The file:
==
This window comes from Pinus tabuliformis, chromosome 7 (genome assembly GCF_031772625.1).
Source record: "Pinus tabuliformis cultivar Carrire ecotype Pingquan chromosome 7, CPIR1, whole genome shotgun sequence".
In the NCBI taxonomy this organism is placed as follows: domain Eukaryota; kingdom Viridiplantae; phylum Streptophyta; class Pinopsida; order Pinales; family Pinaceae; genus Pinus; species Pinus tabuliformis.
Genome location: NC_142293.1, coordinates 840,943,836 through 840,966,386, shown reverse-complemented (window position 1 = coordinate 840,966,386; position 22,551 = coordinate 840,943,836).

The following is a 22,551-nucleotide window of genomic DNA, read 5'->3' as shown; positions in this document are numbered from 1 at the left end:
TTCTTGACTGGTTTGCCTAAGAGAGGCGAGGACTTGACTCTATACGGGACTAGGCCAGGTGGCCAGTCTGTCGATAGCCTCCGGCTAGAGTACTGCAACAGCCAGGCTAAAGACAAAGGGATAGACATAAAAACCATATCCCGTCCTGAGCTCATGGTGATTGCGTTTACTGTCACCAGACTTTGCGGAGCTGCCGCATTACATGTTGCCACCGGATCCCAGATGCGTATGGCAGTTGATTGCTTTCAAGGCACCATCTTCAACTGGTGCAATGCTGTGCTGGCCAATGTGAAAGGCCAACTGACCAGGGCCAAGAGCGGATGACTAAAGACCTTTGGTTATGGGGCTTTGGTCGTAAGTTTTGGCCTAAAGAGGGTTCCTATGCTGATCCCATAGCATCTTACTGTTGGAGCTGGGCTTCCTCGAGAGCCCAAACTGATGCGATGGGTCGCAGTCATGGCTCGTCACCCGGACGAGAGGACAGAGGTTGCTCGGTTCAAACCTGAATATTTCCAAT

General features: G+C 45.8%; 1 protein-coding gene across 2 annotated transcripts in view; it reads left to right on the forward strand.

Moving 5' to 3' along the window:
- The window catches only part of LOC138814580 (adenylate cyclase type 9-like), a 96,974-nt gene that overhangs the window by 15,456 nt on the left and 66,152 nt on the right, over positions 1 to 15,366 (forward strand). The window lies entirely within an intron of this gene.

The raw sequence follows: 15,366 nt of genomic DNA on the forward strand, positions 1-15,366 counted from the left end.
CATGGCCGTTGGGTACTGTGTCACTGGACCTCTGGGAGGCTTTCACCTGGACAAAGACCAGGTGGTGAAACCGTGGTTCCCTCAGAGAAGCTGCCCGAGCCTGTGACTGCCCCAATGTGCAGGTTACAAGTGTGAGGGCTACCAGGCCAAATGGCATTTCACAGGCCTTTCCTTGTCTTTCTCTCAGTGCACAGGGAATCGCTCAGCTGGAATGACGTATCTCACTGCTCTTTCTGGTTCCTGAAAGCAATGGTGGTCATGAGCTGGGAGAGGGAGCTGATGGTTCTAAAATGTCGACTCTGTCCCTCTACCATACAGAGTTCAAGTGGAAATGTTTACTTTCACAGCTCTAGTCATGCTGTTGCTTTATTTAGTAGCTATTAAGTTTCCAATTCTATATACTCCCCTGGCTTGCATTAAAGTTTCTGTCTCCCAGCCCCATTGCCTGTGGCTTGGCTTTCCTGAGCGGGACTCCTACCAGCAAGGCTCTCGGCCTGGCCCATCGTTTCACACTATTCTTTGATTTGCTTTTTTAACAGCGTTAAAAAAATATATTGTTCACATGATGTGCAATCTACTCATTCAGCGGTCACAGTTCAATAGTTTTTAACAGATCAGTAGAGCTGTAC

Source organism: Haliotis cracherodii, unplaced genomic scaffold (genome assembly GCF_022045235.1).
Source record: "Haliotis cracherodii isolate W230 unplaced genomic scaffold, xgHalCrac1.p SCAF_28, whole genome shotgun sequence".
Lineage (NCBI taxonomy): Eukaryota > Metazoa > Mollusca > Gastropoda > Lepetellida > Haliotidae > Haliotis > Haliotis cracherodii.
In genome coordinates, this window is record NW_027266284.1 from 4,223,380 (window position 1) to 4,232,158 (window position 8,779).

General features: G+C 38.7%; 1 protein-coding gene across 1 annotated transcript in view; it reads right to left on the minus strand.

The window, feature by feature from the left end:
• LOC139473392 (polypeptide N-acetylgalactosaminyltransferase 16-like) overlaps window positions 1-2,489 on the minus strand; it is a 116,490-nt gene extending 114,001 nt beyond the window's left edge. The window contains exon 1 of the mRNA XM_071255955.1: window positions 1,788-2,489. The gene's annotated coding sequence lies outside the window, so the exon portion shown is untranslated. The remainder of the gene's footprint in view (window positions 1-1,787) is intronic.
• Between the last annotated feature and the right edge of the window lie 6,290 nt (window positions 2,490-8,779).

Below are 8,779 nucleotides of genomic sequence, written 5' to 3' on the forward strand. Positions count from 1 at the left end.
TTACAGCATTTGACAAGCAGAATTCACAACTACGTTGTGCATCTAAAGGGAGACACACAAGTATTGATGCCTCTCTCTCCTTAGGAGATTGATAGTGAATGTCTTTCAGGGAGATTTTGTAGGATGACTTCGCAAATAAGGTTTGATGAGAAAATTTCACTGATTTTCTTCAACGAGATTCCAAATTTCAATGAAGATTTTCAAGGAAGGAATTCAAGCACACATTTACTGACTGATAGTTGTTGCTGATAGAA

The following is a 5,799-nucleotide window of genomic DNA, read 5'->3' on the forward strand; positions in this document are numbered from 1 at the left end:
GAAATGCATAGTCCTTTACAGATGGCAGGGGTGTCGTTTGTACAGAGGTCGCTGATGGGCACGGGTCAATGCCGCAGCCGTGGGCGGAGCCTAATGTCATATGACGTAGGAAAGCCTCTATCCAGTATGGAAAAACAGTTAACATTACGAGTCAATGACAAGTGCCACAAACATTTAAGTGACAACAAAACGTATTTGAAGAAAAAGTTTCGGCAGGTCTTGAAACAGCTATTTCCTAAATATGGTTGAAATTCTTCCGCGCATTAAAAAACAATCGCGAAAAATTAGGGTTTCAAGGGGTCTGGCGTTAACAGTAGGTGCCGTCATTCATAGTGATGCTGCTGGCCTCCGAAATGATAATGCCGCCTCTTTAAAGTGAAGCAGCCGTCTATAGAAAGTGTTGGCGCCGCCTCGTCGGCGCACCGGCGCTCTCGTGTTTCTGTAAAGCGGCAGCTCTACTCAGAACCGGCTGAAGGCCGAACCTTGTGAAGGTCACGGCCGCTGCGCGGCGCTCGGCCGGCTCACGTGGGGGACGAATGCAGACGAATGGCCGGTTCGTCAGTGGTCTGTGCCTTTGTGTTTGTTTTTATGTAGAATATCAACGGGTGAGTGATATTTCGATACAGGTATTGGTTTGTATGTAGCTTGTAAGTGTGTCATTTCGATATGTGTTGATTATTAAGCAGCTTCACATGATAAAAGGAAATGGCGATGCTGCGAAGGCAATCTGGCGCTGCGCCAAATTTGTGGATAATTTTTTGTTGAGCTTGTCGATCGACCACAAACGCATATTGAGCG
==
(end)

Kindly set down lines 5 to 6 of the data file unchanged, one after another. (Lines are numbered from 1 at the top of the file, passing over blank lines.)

The following is a 22,551-nucleotide window of genomic DNA, read 5'->3' as shown; positions in this document are numbered from 1 at the left end:
TTCTTGACTGGTTTGCCTAAGAGAGGCGAGGACTTGACTCTATACGGGACTAGGCCAGGTGGCCAGTCTGTCGATAGCCTCCGGCTAGAGTACTGCAACAGCCAGGCTAAAGACAAAGGGATAGACATAAAAACCATATCCCGTCCTGAGCTCATGGTGATTGCGTTTACTGTCACCAGACTTTGCGGAGCTGCCGCATTACATGTTGCCACCGGATCCCAGATGCGTATGGCAGTTGATTGCTTTCAAGGCACCATCTTCAACTGGTGCAATGCTGTGCTGGCCAATGTGAAAGGCCAACTGACCAGGGCCAAGAGCGGATGACTAAAGACCTTTGGTTATGGGGCTTTGGTCGTAAGTTTTGGCCTAAAGAGGGTTCCTATGCTGATCCCATAGCATCTTACTGTTGGAGCTGGGCTTCCTCGAGAGCCCAAACTGATGCGATGGGTCGCAGTCATGGCTCGTCACCCGGACGAGAGGACAGAGGTTGCTCGGTTCAAACCTGAATATTTCCAAT